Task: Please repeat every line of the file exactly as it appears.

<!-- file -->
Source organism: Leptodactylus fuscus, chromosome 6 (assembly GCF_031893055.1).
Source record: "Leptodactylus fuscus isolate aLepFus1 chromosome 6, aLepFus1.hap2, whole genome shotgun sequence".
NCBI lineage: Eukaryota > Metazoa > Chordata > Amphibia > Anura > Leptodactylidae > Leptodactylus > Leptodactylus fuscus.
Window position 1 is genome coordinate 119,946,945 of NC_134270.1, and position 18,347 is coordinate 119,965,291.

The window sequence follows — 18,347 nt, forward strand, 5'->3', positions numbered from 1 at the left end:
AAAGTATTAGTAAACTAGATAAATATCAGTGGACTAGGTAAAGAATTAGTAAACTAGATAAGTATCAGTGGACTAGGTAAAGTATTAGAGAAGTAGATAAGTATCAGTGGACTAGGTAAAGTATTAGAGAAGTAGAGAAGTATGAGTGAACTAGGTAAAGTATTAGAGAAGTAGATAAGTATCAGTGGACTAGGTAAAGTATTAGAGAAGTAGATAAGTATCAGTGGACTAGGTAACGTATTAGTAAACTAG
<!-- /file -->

Source organism: Leptodactylus fuscus, chromosome 6 (assembly GCF_031893055.1).
Source record: "Leptodactylus fuscus isolate aLepFus1 chromosome 6, aLepFus1.hap2, whole genome shotgun sequence".
NCBI lineage: Eukaryota > Metazoa > Chordata > Amphibia > Anura > Leptodactylidae > Leptodactylus > Leptodactylus fuscus.
Window position 1 is genome coordinate 119,946,945 of NC_134270.1, and position 18,347 is coordinate 119,965,291.

The window sequence follows — 18,347 nt, forward strand, 5'->3', positions numbered from 1 at the left end:
AAAGTATTAGTAAACTAGATAAATATCAGTGGACTAGGTAAAGAATTAGTAAACTAGATAAGTATCAGTGGACTAGGTAAAGTATTAGAGAAGTAGATAAGTATCAGTGGACTAGGTAAAGTATTAGAGAAGTAGAGAAGTATGAGTGAACTAGGTAAAGTATTAGAGAAGTAGATAAGTATCAGTGGACTAGGTAAAGTATTAGAGAAGTAGATAAGTATCAGTGGACTAGGTAACGTATTAGTAAACTAG